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Author Topic: Elder Oaks, Polygamy, and Public Criticism  (Read 322 times)

pnr

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Re: Elder Oaks, Polygamy, and Public Criticism
« Reply #15 on: October 14, 2019, 04:10:25 pm »
The thing is that the church curriculum writers often don't know what informed members know about things.   And sure, you can wonder how they missed that huge thing (including quoting that president's words), but sometimes that happens. 

Thank goodness for those members who wrote in concern to those who could fix it.   IME they've quickly corrected several such curriculum mistakes (like citations that are circular).
Nauvoo 1270, Feb 2005
 
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Taalcon

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Re: Elder Oaks, Polygamy, and Public Criticism
« Reply #16 on: November 08, 2019, 11:40:31 am »
So, separated from some time, I'm in the process of revisiting the conference talks. While I still feel my initial reaction to aspects of the presentation of Oaks' talks are valid, it has been helpful to be able to approach the talk later, aware of my concerns with aspects of how the message was delivered, bracket them, and focus on the broader intent of the message itself.

In doing so, this paragraph stood out as very good counsel:

Quote
We can all wonder privately about circumstances in the spirit world or even discuss these or other unanswered questions in family or other intimate settings. But let us not teach or use as official doctrine what does not meet the standards of official doctrine. To do so does not further the work of the Lord and may even discourage individuals from seeking their own comfort or edification through the personal revelation the Lord’s plan provides for each of us. Excessive reliance on personal teachings or speculations may even draw us aside from concentrating on learning and efforts that will further our understanding and help us go forward on the covenant path.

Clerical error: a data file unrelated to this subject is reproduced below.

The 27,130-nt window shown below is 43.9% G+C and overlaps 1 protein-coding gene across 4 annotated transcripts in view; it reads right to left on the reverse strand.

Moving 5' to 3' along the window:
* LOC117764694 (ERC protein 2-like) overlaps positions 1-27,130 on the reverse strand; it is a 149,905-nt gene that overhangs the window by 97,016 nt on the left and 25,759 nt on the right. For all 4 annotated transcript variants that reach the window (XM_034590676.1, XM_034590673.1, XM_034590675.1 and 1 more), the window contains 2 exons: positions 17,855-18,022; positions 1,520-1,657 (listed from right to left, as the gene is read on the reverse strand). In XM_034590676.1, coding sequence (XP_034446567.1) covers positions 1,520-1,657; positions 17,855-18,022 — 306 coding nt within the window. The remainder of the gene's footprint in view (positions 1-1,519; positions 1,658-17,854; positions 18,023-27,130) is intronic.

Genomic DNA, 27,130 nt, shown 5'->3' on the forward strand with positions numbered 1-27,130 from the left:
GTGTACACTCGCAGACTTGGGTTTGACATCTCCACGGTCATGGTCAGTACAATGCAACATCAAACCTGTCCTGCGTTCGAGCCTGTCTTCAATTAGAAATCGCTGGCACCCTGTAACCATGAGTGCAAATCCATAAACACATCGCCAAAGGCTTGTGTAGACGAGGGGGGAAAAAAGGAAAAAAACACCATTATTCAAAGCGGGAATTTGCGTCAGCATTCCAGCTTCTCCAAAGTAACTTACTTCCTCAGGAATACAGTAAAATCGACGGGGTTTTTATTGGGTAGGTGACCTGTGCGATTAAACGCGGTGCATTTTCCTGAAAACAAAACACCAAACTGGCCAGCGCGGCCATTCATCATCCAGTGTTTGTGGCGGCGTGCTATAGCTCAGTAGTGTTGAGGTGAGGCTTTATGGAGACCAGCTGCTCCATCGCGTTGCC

Trust in the Lord is a familiar and true teaching in The Church of Jesus Christ of Latter-day Saints. That was Joseph Smith’s teaching when the early Saints experienced severe persecutions and seemingly insurmountable obstacles.  That is still the best principle we can use when our efforts to learn or our attempts to find comfort encounter obstacles in matters not yet revealed or not adopted as the official doctrine of the Church.

I appreciate the validation of personal revelation and experiences and perspectives that bring peace and calm, with the caveat that declaring them or teaching them as definitive might halt others from seeking their own insight, and gaining the comfort they need.

I appreciate the suggestion that discussing such things in intimate settings is not discouraged. I very much consider this specific board an intimate setting. I value being aware of what has been "adopted as the official doctrine of the church", and tensions and questions that arise in light of that at times. I value the perspectives and insights and honest questions raised by those here.

I also value that at times the Spirit might help us as individuals see a picture that helps us to navigate problems that cause us distress. I recognize sometimes we might interpret that picture to extremes where it was not meant to go, and out of the context of our own personal experiences might not necessisarilly convey the same message to others when 'translated'.

It might be a key reason why we are counseled to keep aspects of personal revelation private. Because nuance of spiritual communications almost always lose something in translation when we try to describe them.

While I'm convinced the same thing happens even in canonized scriptural accounts, those get the mark of approval for being worthwhile for everyone to grapple with together.

Anyway - the first takeaway most relevant to this thread was that part of the value of revisiting these talks (and scriptures in general) is being able to have different reactions through different circumstances. I think I gained insights from both times I approached this message, and while they were wildly different, I believe they were both valid experiences, leading to good questions, good inspiration, and good insight.
« Last Edit: November 08, 2019, 12:24:17 pm by Taalcon »
 
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